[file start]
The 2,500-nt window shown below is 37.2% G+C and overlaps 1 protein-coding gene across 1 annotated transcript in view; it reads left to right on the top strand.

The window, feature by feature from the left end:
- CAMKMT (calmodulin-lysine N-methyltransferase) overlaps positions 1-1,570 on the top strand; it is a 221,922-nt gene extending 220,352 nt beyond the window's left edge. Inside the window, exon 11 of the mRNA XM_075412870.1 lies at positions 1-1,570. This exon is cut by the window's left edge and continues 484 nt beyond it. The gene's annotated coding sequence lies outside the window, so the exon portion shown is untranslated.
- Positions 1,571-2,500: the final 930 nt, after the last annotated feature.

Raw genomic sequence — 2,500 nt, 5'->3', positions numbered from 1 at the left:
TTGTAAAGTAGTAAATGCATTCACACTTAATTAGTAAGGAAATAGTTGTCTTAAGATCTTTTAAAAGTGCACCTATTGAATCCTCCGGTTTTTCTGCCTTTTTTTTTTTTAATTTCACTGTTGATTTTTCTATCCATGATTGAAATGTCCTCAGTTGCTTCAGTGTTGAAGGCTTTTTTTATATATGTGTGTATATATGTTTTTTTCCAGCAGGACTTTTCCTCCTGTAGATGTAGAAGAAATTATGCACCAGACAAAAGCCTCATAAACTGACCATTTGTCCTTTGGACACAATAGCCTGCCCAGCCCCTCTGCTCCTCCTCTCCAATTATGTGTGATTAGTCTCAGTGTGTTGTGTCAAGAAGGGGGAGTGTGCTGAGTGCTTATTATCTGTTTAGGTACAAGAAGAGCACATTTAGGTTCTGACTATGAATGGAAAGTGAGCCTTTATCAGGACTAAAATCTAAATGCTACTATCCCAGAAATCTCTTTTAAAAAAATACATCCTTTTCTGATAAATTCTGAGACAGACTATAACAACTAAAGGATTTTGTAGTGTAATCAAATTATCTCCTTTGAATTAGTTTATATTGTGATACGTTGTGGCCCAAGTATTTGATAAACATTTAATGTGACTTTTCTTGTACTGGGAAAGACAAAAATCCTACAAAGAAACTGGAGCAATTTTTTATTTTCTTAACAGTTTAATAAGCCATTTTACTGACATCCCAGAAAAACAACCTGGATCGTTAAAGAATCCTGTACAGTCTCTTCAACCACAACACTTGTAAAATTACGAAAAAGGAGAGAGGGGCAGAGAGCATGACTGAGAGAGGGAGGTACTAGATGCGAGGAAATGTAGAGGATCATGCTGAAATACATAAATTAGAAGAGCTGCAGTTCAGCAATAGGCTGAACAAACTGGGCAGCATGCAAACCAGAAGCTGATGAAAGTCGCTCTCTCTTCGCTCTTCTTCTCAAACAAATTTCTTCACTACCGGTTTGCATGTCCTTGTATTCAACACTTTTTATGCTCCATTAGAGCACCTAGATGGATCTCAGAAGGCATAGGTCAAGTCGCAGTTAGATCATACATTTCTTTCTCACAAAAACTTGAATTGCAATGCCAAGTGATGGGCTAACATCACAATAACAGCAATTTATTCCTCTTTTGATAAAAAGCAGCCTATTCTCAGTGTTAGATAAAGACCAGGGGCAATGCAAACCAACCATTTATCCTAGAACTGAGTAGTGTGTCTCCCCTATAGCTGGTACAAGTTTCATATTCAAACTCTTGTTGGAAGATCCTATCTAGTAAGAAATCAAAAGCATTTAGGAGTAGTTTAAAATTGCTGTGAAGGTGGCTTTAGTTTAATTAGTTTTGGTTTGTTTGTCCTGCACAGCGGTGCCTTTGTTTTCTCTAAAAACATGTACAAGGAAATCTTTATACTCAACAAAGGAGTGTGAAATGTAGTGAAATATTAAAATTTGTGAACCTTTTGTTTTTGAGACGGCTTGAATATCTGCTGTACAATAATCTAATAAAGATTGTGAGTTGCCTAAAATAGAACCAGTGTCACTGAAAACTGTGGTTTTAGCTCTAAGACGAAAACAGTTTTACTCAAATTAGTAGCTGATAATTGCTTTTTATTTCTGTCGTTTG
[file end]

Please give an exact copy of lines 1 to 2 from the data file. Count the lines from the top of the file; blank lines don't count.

The 2,500-nt window shown below is 37.2% G+C and overlaps 1 protein-coding gene across 1 annotated transcript in view; it reads left to right on the top strand.

The window, feature by feature from the left end: